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UK consumer price inflation fell in December 2022 for the second consecutive month, reaching an annual three-month low of 10.5%, the latest figures from Britain's official statistics office, the ONS, showed.

This may offer some comfort to the Bank of England and British households, but at the same time food and drink prices continued to accelerate, rising at the fastest rate since 1977.

The Consumer Price Index (CPI) rose 0.4% in December from November, when it also rose 0.4% on a monthly basis.

From a year earlier, consumer inflation slowed to 10.5% in December from 10.7% in November and after peaking at 11.1% in October, the highest level since October 1981.

Transport prices were the biggest contributor to the decline in inflation, with their growth slowing to 6.5% from 7.2% in November thanks to cheaper motor fuels.

Average petrol prices fell by 8.3p a liter between November and December.

There was also a slowdown in price growth in clothing and footwear (to 6.5% from 7.5%) and in the "leisure and culture" sector (to 4.9% from 5.3%).

At the same time, however, spending on food and soft drinks rose as much as 16.8% in December from a year earlier (from 16.4% in November), the biggest price increase since September 1977.

There was also accelerated price growth in the "restaurants and hotels" sector - with 11.3% on an annual basis compared to 10.2% a month earlier, which is the most solid increase since 1991.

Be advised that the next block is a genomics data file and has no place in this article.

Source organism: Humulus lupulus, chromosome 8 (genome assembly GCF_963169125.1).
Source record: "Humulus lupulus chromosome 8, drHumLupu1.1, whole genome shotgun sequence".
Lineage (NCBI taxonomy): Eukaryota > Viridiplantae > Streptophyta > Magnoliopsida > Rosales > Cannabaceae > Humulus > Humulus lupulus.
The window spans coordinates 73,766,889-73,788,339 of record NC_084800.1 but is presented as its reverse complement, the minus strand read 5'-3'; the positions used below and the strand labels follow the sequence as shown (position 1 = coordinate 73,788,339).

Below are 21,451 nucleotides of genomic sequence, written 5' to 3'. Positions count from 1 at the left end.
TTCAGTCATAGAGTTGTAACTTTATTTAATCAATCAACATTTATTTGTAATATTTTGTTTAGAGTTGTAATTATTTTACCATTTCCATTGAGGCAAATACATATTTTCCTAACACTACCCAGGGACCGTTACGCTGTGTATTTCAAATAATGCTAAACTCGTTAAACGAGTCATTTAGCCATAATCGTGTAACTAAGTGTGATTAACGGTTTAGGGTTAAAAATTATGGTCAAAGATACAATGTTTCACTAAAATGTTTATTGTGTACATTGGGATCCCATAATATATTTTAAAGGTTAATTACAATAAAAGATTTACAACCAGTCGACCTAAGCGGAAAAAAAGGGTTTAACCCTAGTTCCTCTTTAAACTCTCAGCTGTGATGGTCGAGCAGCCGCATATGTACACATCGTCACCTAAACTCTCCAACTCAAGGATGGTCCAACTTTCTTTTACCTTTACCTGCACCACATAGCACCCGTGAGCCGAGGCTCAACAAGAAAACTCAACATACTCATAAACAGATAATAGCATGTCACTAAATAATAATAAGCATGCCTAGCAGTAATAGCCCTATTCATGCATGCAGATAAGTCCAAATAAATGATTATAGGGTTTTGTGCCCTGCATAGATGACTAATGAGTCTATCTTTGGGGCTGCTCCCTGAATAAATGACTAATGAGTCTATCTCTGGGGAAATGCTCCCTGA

"Food spending continues to rise, with prices also rising in shops, cafes and restaurants," said ONS chief economist Grant Fitzner.

Core inflation (the core CPI index excluding energy, food, alcohol and tobacco prices), which many economists consider a better gauge of underlying inflation trends, rose for the second month in a row in December by 6.3% from a year earlier. early, while market expectations were for growth to slow to 6.2%.

Compared to a month earlier, the core inflation in December 2022 rose by 0.5% after growth by 0.35 in November and expectations for a rise of 0.4 percent.

Last November, the Bank of England forecast that core CPI would fall to around 5% by the end of 2023 as energy prices stabilise, but central bankers warned of continued pressure on inflation from a tight labor market and some other factors.

Financial markets expect the ECB to raise its key interest rate to 4.0% from 3.5% at its first meeting of the year on February 2, when the central bank will also publish its quarterly update of its economic growth and inflation forecasts. .

Why inflation keeps rising

Great Britain